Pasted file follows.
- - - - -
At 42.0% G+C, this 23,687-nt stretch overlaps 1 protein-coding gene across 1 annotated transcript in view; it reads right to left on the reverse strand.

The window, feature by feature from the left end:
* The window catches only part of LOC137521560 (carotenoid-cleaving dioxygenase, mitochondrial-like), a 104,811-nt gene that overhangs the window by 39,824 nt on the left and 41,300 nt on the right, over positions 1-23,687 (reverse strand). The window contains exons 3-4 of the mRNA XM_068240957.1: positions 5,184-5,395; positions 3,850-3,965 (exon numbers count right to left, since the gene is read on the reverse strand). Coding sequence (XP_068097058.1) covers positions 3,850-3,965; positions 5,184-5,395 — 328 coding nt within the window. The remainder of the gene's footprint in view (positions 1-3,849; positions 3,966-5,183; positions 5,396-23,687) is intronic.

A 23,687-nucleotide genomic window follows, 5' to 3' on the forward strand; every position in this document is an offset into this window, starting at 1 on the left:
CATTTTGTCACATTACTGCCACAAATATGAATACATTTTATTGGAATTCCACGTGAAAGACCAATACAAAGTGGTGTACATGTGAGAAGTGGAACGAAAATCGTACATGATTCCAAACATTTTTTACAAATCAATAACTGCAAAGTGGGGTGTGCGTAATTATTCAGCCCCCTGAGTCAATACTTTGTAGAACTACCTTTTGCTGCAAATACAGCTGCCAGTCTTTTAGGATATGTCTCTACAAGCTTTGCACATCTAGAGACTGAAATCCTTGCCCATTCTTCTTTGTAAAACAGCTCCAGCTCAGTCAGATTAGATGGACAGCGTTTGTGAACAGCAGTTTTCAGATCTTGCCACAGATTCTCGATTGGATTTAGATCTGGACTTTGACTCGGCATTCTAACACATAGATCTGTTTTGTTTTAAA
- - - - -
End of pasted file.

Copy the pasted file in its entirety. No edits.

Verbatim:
At 42.0% G+C, this 23,687-nt stretch overlaps 1 protein-coding gene across 1 annotated transcript in view; it reads right to left on the reverse strand.

The window, feature by feature from the left end:
* The window catches only part of LOC137521560 (carotenoid-cleaving dioxygenase, mitochondrial-like), a 104,811-nt gene that overhangs the window by 39,824 nt on the left and 41,300 nt on the right, over positions 1-23,687 (reverse strand). The window contains exons 3-4 of the mRNA XM_068240957.1: positions 5,184-5,395; positions 3,850-3,965 (exon numbers count right to left, since the gene is read on the reverse strand). Coding sequence (XP_068097058.1) covers positions 3,850-3,965; positions 5,184-5,395 — 328 coding nt within the window. The remainder of the gene's footprint in view (positions 1-3,849; positions 3,966-5,183; positions 5,396-23,687) is intronic.

A 23,687-nucleotide genomic window follows, 5' to 3' on the forward strand; every position in this document is an offset into this window, starting at 1 on the left:
CATTTTGTCACATTACTGCCACAAATATGAATACATTTTATTGGAATTCCACGTGAAAGACCAATACAAAGTGGTGTACATGTGAGAAGTGGAACGAAAATCGTACATGATTCCAAACATTTTTTACAAATCAATAACTGCAAAGTGGGGTGTGCGTAATTATTCAGCCCCCTGAGTCAATACTTTGTAGAACTACCTTTTGCTGCAAATACAGCTGCCAGTCTTTTAGGATATGTCTCTACAAGCTTTGCACATCTAGAGACTGAAATCCTTGCCCATTCTTCTTTGTAAAACAGCTCCAGCTCAGTCAGATTAGATGGACAGCGTTTGTGAACAGCAGTTTTCAGATCTTGCCACAGATTCTCGATTGGATTTAGATCTGGACTTTGACTCGGCATTCTAACACATAGATCTGTTTTGTTTTAAA